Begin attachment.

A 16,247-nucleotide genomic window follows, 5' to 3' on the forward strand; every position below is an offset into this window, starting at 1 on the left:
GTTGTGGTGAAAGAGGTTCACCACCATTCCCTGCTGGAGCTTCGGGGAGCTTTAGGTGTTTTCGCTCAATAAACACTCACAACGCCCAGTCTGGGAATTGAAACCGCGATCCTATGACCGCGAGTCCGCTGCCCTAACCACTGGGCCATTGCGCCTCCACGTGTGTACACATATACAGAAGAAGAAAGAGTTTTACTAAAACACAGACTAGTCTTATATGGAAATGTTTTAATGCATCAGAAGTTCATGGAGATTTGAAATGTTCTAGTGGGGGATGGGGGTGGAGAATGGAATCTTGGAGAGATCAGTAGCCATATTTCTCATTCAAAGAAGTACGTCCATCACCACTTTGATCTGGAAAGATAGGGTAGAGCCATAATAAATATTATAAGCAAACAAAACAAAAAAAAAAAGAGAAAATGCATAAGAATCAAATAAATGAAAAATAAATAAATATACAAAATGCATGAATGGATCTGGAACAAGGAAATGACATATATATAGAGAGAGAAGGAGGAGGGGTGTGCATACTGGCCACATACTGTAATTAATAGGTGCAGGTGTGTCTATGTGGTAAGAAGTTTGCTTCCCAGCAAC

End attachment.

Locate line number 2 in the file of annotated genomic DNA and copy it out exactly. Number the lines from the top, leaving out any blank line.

GTTGTGGTGAAAGAGGTTCACCACCATTCCCTGCTGGAGCTTCGGGGAGCTTTAGGTGTTTTCGCTCAATAAACACTCACAACGCCCAGTCTGGGAATTGAAACCGCGATCCTATGACCGCGAGTCCGCTGCCCTAACCACTGGGCCATTGCGCCTCCACGTGTGTACACATATACAGAAGAAGAAAGAGTTTTACTAAAACACAGACTAGTCTTATATGGAAATGTTTTAATGCATCAGAAGTTCATGGAGATTTGAAATGTTCTAGTGGGGGATGGGGGTGGAGAATGGAATCTTGGAGAGATCAGTAGCCATATTTCTCATTCAAAGAAGTACGTCCATCACCACTTTGATCTGGAAAGATAGGGTAGAGCCATAATAAATATTATAAGCAAACAAAACAAAAAAAAAAAGAGAAAATGCATAAGAATCAAATAAATGAAAAATAAATAAATATACAAAATGCATGAATGGATCTGGAACAAGGAAATGACATATATATAGAGAGAGAAGGAGGAGGGGTGTGCATACTGGCCACATACTGTAATTAATAGGTGCAGGTGTGTCTATGTGGTAAGAAGTTTGCTTCCCAGCAAC